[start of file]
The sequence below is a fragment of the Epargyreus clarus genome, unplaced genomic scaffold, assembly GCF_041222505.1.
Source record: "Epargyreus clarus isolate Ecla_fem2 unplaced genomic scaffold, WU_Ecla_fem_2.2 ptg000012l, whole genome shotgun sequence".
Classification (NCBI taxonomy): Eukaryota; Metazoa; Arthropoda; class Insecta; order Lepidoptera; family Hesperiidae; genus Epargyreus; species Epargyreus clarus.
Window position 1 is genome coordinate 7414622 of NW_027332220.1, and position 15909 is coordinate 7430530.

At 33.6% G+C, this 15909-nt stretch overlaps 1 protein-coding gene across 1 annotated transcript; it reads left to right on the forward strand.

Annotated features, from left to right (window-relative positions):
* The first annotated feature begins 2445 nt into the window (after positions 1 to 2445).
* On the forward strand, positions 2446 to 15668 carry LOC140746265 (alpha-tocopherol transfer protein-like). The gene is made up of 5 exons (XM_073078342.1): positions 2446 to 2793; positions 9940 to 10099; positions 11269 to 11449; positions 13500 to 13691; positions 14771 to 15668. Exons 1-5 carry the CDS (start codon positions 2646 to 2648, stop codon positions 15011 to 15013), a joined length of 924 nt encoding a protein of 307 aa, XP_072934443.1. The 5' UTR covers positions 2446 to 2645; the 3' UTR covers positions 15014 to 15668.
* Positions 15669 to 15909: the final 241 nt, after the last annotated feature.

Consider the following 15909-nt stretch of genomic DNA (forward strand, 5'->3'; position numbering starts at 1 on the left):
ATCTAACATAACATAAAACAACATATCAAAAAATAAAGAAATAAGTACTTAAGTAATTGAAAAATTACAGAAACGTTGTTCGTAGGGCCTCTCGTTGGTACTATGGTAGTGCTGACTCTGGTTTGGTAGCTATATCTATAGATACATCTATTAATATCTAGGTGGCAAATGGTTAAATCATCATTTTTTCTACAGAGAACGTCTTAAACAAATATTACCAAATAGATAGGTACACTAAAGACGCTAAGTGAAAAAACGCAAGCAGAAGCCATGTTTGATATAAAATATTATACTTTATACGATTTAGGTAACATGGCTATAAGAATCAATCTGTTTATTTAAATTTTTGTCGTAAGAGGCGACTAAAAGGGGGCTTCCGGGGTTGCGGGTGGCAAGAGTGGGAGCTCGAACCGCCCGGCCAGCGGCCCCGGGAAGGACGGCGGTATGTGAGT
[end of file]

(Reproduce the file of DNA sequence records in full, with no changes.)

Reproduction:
The sequence below is a fragment of the Epargyreus clarus genome, unplaced genomic scaffold, assembly GCF_041222505.1.
Source record: "Epargyreus clarus isolate Ecla_fem2 unplaced genomic scaffold, WU_Ecla_fem_2.2 ptg000012l, whole genome shotgun sequence".
Classification (NCBI taxonomy): Eukaryota; Metazoa; Arthropoda; class Insecta; order Lepidoptera; family Hesperiidae; genus Epargyreus; species Epargyreus clarus.
Window position 1 is genome coordinate 7414622 of NW_027332220.1, and position 15909 is coordinate 7430530.

At 33.6% G+C, this 15909-nt stretch overlaps 1 protein-coding gene across 1 annotated transcript; it reads left to right on the forward strand.

Annotated features, from left to right (window-relative positions):
* The first annotated feature begins 2445 nt into the window (after positions 1 to 2445).
* On the forward strand, positions 2446 to 15668 carry LOC140746265 (alpha-tocopherol transfer protein-like). The gene is made up of 5 exons (XM_073078342.1): positions 2446 to 2793; positions 9940 to 10099; positions 11269 to 11449; positions 13500 to 13691; positions 14771 to 15668. Exons 1-5 carry the CDS (start codon positions 2646 to 2648, stop codon positions 15011 to 15013), a joined length of 924 nt encoding a protein of 307 aa, XP_072934443.1. The 5' UTR covers positions 2446 to 2645; the 3' UTR covers positions 15014 to 15668.
* Positions 15669 to 15909: the final 241 nt, after the last annotated feature.

Consider the following 15909-nt stretch of genomic DNA (forward strand, 5'->3'; position numbering starts at 1 on the left):
ATCTAACATAACATAAAACAACATATCAAAAAATAAAGAAATAAGTACTTAAGTAATTGAAAAATTACAGAAACGTTGTTCGTAGGGCCTCTCGTTGGTACTATGGTAGTGCTGACTCTGGTTTGGTAGCTATATCTATAGATACATCTATTAATATCTAGGTGGCAAATGGTTAAATCATCATTTTTTCTACAGAGAACGTCTTAAACAAATATTACCAAATAGATAGGTACACTAAAGACGCTAAGTGAAAAAACGCAAGCAGAAGCCATGTTTGATATAAAATATTATACTTTATACGATTTAGGTAACATGGCTATAAGAATCAATCTGTTTATTTAAATTTTTGTCGTAAGAGGCGACTAAAAGGGGGCTTCCGGGGTTGCGGGTGGCAAGAGTGGGAGCTCGAACCGCCCGGCCAGCGGCCCCGGGAAGGACGGCGGTATGTGAGT